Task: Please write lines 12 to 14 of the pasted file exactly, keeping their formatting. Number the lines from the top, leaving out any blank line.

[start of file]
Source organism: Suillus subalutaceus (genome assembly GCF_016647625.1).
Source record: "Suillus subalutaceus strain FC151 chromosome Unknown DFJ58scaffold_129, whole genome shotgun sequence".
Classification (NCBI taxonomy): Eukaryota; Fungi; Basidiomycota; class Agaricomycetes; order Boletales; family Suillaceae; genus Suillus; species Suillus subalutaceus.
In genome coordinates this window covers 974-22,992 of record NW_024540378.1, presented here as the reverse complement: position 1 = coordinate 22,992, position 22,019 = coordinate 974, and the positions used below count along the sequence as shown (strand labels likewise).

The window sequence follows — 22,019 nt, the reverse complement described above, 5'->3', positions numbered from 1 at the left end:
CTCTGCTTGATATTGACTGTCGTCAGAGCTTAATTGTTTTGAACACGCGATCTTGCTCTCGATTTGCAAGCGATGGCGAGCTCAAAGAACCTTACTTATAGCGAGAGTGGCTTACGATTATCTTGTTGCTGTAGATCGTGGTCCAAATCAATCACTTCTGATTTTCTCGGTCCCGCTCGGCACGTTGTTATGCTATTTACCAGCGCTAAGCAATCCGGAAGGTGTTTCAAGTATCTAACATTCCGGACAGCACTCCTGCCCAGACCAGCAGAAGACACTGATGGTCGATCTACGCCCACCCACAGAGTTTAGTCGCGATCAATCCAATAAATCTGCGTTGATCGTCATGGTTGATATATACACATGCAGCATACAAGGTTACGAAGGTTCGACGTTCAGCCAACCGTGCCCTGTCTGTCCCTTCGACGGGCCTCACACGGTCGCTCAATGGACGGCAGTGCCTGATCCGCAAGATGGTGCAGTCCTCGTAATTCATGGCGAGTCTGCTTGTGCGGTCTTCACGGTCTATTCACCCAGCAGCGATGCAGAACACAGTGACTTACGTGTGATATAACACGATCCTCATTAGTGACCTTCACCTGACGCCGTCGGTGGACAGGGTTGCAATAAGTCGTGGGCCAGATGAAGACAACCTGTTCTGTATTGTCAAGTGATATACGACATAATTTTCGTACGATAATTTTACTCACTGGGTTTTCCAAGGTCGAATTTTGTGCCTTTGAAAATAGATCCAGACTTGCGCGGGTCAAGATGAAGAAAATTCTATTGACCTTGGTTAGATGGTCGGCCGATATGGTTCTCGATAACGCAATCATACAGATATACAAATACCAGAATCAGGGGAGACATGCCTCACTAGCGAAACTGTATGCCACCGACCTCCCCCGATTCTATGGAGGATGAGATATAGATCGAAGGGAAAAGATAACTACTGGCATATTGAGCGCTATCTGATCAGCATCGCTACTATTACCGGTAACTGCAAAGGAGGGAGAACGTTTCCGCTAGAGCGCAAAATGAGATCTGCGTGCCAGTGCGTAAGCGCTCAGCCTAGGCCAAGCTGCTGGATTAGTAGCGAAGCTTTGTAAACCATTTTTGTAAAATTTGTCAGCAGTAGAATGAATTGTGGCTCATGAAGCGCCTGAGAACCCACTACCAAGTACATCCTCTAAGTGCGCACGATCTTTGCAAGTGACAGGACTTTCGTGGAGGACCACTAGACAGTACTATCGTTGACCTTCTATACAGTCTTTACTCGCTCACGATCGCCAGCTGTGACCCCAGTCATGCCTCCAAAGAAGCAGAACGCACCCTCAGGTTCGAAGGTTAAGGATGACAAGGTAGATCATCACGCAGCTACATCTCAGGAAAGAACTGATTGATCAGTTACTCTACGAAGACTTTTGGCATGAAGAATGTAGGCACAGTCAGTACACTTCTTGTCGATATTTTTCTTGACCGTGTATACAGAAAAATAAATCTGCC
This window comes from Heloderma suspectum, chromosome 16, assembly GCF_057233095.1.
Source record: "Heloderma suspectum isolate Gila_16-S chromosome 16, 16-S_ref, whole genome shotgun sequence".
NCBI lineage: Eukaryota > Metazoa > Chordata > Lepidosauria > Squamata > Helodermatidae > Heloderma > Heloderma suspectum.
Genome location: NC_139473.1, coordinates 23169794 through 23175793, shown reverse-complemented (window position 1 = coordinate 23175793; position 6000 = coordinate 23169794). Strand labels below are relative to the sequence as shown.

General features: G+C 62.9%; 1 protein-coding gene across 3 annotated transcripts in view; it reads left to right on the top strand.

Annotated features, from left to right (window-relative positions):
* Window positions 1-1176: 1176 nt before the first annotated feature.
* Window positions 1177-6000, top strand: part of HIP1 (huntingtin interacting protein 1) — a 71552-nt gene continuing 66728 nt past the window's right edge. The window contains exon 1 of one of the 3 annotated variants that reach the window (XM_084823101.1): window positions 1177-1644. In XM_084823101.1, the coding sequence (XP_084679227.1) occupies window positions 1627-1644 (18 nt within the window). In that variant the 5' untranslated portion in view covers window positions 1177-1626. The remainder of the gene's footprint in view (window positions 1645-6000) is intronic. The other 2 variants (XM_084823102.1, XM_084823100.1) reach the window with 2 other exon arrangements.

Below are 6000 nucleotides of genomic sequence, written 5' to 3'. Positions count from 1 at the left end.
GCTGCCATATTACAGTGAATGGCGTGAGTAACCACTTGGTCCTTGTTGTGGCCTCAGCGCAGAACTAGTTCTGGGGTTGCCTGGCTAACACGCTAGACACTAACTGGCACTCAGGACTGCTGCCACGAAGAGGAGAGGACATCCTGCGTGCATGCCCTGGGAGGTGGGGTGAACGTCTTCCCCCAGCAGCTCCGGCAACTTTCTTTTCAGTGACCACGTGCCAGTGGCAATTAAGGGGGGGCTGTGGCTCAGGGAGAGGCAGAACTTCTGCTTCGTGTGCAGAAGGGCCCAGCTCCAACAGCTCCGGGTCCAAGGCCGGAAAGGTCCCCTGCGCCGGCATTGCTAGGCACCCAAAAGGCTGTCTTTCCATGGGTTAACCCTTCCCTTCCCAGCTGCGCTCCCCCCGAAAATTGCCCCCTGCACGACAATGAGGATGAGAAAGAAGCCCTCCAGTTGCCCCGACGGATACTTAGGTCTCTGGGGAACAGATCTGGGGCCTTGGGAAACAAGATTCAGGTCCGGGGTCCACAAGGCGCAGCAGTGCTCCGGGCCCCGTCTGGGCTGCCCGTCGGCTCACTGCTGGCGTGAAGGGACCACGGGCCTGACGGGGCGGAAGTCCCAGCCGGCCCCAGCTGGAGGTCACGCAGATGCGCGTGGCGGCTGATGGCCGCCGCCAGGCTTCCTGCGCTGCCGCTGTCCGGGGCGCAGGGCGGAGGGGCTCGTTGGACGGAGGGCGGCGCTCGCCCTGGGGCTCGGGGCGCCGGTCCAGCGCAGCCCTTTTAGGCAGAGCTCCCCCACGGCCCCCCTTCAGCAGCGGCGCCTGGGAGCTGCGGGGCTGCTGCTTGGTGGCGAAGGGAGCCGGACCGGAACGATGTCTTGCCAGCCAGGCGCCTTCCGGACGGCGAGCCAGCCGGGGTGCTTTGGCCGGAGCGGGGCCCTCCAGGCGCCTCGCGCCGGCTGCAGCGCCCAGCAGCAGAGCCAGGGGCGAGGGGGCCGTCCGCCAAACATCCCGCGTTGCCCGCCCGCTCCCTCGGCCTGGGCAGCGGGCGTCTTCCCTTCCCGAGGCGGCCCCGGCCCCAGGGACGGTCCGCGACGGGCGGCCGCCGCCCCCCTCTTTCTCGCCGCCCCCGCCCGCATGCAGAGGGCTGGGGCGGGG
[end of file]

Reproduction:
Annotated features, from left to right (window-relative positions):
* Window positions 1-1176: 1176 nt before the first annotated feature.
* Window positions 1177-6000, top strand: part of HIP1 (huntingtin interacting protein 1) — a 71552-nt gene continuing 66728 nt past the window's right edge. The window contains exon 1 of one of the 3 annotated variants that reach the window (XM_084823101.1): window positions 1177-1644. In XM_084823101.1, the coding sequence (XP_084679227.1) occupies window positions 1627-1644 (18 nt within the window). In that variant the 5' untranslated portion in view covers window positions 1177-1626. The remainder of the gene's footprint in view (window positions 1645-6000) is intronic. The other 2 variants (XM_084823102.1, XM_084823100.1) reach the window with 2 other exon arrangements.